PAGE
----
Software Defined Radio

I've been interested in Software Defined Radio for a long time, but haven't done much with it so far. I finally decided to take my first step in actually doing some software defined radio hardware. One DIY SDR kit that I've had my eyes on for a while is the Ensemble RX II. It can receive anything from 1.8MHz to 30MHz. It's a simple and easy to understand SDR. I'm not into building readymade kits, though. So I decided to build my own clone of it instead. I figured you'd learn a lot more that way. So here's the story of that.

The design is very much based on the Ensemble RX II that I mentioned before. I just decided to skip some parts, like the isolation between the digital and analog sides and I didn't implement any kind of band-pass filtering at all. I also changed the microcontroller from the attiny85 to an atmega88 and started the code from scratch. I also like surface mount components, so I decided to use those as much as possible.

Here's a flowchart of what's going on here.
Some explanations are probably in order. The Si570 provides a stable a high frequency clock. That clock goes to a circuit utilizing a 74ac74 D-type flip-flop. It provides two clocks that are both the input frequency divided by 4, but 90 degrees out of phase from each other. Those clocks run the Tayloe detector (implemented with a FST3253 analog mux), which is essentially a normal RF mixer, except it provides two outputs, one in-phase and one 90 degrees out of phase. Those are amplified and fed to a computer, which does all of the DSP magic.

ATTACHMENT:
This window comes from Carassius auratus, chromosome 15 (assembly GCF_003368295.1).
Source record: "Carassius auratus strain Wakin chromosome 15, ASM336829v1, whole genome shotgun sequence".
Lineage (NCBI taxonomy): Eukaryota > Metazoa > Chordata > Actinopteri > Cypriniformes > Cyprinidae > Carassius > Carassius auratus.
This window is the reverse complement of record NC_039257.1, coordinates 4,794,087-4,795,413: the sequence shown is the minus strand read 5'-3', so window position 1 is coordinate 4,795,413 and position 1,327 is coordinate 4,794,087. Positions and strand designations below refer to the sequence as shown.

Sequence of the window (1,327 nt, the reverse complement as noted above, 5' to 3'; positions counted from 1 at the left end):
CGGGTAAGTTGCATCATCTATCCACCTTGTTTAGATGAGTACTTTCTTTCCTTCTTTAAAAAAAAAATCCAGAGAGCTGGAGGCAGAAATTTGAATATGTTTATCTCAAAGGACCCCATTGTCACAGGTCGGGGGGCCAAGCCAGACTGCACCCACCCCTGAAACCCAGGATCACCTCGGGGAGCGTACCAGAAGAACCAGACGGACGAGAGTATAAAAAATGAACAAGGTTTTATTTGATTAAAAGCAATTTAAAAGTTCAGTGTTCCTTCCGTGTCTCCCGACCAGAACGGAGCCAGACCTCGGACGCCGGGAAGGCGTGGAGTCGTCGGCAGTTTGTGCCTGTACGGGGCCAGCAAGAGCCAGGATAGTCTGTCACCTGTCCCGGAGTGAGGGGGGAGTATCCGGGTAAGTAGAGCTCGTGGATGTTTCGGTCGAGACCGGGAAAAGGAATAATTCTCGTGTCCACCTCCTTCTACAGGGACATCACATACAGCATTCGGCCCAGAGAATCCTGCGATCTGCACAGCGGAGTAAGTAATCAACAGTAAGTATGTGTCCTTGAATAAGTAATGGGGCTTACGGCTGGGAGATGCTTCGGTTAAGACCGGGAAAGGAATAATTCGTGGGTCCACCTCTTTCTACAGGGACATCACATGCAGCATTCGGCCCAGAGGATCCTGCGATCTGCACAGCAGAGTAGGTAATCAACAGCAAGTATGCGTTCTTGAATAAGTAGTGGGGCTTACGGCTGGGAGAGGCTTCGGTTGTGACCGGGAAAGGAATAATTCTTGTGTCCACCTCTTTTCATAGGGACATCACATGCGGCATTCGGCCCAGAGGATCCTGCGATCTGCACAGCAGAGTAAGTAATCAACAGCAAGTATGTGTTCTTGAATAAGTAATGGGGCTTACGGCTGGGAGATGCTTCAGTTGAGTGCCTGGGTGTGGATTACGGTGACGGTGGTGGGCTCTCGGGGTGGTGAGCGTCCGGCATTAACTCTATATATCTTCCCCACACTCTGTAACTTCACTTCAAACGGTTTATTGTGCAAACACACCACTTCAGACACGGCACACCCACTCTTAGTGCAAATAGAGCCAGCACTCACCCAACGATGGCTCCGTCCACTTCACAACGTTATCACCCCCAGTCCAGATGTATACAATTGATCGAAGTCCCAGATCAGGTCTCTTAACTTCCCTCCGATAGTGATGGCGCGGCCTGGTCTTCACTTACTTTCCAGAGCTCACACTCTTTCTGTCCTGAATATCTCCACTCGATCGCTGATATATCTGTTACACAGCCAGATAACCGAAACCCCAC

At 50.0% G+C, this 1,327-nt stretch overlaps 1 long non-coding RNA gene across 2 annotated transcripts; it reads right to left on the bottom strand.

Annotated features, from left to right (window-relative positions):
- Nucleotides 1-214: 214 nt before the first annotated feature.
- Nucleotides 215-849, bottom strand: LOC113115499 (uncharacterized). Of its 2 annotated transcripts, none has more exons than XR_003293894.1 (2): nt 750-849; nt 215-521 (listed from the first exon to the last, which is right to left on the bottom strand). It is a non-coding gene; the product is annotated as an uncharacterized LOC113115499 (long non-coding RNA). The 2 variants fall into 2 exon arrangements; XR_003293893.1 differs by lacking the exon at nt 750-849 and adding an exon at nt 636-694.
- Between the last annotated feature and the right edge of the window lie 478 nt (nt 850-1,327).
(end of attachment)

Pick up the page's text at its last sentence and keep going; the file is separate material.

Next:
Very crude explanation. If you want to learn more, the Ensemble RX II site might be a good starting point. Also google.

Clock Source

So the clock source is an important part of this particular kind of software defined radios. It needs to be accurate, stable and variable. A commonly used chip for this kind of applications seems to be the SiLabs Si570. The particular model I bought (the cheapest) can provide a variable clock from 10MHz to 160MHz (it can also go a bit below and above that range, if pushed) at CMOS levels. They're not cheap, especially in small quantities. I ended up ordering two of them from ~15GBP each. Because of their price, I wanted to try it out as simply as possible, so I made as simple as possible breakout board:
Having it on a simple board like that allowed me to familiarize with the chip before I started building a complex software defined radio around it.

After some testing and poking with a Bus Pirate and figuring out how to control it over i2c. I built a simple circuit on veroboard with an Atmega88 and some voltage regulators. That Atmega would get commands through UART and control the Si570. Then I wrote some extremely bare code to be able to change the frequency pretty much randomly. Better coding could wait until the end.

Tayloe Detector and Amplifiers

After a working clock source and some way of controlling it, I moved on to the tayloe detector. I designed a board, following the Ensemble RX II schematics very carefully. It lincudes the 74ac74 circuit for changing the single clock input to two clocks with their phase separated by 90 degrees, the Tayloe detector and amplification.